There was a week in June that went crazy-fast: an article was published in the Barrie Examiner about Barb Farrell, who had been next in line for procedure from Dr. MacDonald when he was shut down, and who was declining fast. She touched all of us. Maybe it was the picture, maybe it was how close she'd gotten, maybe it was her husband and son strong by her side but helpless against this. We started a letter-writing campaign that was perhaps too strong in numbers, considering that her husband called us off from writing the hospital itself when they were overwhelmed with it. The hospital turned her down. Devastating.
This was when I was in touch with John Robinson's family and made the promise that the following Saturday, one week to the day when we launched the letter-writing campaign for Barb, we'd launch a campaign for him. I wrote up the post, saying that it was important to keep writing for Barb too, that we would shine a spotlight on this, that she was one of many. When Saturday came, and I was ready to launch John's campaign, to my utter shock an anonymous donor stepped forward. Barb was to be airlifted to treatment. Even though we had not won against the politicians or the hospital board, we had raised publicity and touched someone's heart and made a difference for Barb Farrell, her husband and her son. I am proud of what we did.
We then wrote letters on John's behalf and I am happy to report that he has received the treatment and has had some improvements as well.
If we were to do another letter-writing campaign, what would we address? What comes to my mind is the lack of follow-up care. Canadians who travel for treatment (and spend their life's savings in the process) come home to doctors who will not provide care. Canadians have committed no crime by getting this procedure done. Many will not have post-procedure complications, but some will. The main risk is clotting. Left untreated, clotting could block a stent or a vein permanently. There is also a risk of the clot breaking free and causing a pulmonary embolism. Such patients will be treated in Canadian emergency rooms, but this is neither the cheapest nor the humanitarian route. Clotting can be monitored by Doppler imaging and treated with anticoagulants or catheter venogram thrombolysis. It is best caught before it has gone too far.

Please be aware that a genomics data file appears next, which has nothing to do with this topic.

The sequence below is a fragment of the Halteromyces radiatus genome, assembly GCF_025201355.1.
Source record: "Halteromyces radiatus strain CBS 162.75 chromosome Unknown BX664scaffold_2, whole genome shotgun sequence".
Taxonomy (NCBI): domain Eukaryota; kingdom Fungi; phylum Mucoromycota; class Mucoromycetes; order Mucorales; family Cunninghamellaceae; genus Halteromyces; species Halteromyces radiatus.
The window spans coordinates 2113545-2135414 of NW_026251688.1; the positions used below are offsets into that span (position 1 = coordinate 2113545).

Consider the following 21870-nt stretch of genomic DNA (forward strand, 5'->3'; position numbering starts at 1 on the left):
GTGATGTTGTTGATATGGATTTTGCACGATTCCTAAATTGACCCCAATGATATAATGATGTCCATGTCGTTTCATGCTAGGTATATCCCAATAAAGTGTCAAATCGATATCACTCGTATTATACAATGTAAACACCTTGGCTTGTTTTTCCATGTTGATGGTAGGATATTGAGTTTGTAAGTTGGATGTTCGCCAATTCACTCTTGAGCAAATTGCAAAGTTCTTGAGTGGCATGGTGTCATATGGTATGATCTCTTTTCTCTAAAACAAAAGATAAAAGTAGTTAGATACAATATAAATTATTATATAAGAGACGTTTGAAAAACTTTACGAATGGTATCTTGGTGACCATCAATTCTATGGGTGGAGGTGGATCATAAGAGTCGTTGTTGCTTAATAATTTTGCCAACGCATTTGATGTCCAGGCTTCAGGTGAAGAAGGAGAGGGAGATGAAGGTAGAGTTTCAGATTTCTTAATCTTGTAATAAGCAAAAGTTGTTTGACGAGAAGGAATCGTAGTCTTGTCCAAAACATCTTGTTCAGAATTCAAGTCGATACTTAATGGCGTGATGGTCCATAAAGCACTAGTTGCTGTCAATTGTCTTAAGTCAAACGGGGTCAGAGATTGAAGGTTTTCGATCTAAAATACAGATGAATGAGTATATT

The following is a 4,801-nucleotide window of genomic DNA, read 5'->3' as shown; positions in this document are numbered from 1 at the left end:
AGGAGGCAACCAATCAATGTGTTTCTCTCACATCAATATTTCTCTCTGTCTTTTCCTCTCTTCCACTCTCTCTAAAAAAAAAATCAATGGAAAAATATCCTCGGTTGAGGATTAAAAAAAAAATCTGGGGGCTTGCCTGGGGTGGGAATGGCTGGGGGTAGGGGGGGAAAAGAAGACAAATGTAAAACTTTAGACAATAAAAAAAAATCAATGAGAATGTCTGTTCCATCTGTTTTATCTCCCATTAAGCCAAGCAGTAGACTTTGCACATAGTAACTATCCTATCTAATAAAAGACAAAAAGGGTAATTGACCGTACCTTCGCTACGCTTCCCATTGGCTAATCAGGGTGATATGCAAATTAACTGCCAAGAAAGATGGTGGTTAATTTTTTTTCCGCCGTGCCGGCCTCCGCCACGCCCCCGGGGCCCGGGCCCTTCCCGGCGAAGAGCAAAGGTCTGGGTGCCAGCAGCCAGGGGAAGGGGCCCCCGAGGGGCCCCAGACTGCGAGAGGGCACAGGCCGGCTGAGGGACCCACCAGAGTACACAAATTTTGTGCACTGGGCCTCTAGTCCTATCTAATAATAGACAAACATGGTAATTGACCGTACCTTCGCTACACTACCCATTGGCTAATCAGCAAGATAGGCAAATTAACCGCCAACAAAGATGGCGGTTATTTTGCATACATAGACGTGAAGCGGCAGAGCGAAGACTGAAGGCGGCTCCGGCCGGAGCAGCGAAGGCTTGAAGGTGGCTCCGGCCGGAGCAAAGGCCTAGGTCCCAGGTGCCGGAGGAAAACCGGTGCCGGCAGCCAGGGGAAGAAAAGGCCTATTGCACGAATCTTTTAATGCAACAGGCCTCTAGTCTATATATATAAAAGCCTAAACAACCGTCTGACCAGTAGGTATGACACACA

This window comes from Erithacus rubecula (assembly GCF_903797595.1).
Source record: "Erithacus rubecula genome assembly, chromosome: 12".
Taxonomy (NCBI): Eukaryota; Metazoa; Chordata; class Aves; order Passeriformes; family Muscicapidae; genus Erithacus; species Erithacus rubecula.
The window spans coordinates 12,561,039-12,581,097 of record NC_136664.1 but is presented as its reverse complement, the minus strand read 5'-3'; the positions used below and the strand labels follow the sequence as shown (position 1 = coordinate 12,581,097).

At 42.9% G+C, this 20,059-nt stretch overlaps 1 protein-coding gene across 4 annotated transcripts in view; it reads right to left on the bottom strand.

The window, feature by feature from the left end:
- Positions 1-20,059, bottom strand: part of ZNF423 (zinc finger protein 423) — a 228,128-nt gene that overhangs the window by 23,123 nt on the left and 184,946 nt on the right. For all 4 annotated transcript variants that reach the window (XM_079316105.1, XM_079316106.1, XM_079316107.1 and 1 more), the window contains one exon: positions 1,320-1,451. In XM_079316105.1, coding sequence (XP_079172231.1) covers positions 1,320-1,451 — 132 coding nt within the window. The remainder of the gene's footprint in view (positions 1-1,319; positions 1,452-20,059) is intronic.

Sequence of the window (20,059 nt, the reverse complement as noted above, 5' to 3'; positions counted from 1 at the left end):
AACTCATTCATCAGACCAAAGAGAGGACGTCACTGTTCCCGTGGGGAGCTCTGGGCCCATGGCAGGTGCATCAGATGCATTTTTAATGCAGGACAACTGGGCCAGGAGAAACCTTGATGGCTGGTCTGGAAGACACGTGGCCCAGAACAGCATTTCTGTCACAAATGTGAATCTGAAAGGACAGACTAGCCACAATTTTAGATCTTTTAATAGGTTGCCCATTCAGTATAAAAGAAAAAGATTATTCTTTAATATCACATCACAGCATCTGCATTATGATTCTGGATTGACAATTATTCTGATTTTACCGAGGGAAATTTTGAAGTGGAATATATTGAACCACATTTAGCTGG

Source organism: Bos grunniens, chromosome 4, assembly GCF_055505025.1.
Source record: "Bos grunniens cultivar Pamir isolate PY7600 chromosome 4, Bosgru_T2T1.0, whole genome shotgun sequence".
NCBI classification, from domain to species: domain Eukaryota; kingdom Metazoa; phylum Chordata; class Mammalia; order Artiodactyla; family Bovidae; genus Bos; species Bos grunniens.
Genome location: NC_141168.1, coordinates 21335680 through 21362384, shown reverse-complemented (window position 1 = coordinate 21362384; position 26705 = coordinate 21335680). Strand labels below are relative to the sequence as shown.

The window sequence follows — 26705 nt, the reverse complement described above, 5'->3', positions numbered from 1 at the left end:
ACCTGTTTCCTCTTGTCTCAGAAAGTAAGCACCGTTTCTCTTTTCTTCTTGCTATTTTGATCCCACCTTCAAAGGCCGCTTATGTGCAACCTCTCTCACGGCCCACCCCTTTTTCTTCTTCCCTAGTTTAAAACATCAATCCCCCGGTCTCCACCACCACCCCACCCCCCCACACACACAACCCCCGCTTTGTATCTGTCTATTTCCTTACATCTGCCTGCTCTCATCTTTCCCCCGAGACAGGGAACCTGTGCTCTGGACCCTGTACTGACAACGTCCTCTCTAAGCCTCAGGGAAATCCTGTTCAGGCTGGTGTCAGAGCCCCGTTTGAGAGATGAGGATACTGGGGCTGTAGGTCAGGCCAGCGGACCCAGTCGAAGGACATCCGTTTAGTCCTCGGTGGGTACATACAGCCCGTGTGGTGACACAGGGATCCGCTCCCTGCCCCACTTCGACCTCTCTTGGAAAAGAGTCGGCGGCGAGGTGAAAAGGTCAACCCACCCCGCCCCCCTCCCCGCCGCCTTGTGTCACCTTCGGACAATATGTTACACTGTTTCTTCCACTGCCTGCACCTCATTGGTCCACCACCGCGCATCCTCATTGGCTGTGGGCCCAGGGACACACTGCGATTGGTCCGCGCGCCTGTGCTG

What do you guys think? I'd want to write letters with the specific points for what we are asking. I'd want us to send these letters to the people who have the power to make it happen. I wouldn't mind having someone willing to have the campaign centered on him or her, so that when we wrote it wouldn't be for anonymous Canadians but for a specific individual left at risk because doctors won't provide post-procedure care.
This is just one idea and I am open to other ideas. There is strength in numbers. I also haven't been following Canadian CCSVI politics, if anyone cares to catch me up. With all the progress elsewhere with the availability of this treatment, there ought to be progress in Canada too.
Last edited by Cece
on Tue Oct 12, 2010 9:03 pm, edited 1 time in total.